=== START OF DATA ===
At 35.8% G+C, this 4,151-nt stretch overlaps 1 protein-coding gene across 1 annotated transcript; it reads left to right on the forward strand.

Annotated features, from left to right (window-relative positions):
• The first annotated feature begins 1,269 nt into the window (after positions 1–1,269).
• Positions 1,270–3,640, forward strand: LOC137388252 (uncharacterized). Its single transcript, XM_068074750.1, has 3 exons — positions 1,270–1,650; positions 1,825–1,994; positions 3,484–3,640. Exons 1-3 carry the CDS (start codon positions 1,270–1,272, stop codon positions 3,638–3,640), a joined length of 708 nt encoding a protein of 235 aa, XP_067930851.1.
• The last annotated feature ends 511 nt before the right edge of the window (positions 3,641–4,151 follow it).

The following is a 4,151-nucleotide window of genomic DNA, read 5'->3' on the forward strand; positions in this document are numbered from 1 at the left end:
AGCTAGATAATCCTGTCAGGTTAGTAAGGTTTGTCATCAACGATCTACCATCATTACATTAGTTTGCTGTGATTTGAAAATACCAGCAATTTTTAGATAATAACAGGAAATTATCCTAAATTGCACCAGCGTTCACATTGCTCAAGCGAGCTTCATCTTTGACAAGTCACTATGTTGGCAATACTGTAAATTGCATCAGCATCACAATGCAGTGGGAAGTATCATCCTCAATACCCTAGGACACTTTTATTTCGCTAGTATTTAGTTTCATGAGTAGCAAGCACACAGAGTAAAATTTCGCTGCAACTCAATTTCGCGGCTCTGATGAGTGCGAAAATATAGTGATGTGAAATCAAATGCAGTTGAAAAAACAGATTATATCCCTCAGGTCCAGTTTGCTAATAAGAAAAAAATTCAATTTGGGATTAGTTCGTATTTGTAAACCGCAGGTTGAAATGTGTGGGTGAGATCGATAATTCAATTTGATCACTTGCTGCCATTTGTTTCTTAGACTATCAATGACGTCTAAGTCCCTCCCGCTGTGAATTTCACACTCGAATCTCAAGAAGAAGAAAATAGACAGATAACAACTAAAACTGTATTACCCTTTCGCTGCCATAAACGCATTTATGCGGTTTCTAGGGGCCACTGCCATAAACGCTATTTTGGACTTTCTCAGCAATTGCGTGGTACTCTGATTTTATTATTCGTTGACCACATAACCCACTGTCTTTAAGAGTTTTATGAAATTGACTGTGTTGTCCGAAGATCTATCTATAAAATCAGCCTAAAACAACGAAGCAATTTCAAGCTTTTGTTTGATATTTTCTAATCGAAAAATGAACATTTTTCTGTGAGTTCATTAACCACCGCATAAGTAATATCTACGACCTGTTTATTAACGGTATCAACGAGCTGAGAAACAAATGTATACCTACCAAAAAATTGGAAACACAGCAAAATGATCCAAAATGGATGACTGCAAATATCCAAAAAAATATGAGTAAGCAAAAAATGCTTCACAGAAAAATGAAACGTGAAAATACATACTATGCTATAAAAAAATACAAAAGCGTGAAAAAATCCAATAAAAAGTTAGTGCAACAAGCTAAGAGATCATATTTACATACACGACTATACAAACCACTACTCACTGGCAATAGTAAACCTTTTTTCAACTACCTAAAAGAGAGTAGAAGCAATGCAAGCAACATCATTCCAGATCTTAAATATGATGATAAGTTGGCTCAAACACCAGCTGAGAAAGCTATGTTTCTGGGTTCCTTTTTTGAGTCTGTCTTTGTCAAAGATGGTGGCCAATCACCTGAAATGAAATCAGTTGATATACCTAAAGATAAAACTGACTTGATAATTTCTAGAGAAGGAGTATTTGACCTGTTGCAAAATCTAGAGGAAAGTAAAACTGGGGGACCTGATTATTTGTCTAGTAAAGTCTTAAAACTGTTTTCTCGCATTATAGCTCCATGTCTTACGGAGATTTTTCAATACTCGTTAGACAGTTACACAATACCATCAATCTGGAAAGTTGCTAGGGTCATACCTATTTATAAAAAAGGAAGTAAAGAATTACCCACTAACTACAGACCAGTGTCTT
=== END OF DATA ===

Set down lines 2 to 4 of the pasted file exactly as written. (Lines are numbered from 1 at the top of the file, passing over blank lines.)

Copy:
Annotated features, from left to right (window-relative positions):
• The first annotated feature begins 1,269 nt into the window (after positions 1–1,269).
• Positions 1,270–3,640, forward strand: LOC137388252 (uncharacterized). Its single transcript, XM_068074750.1, has 3 exons — positions 1,270–1,650; positions 1,825–1,994; positions 3,484–3,640. Exons 1-3 carry the CDS (start codon positions 1,270–1,272, stop codon positions 3,638–3,640), a joined length of 708 nt encoding a protein of 235 aa, XP_067930851.1.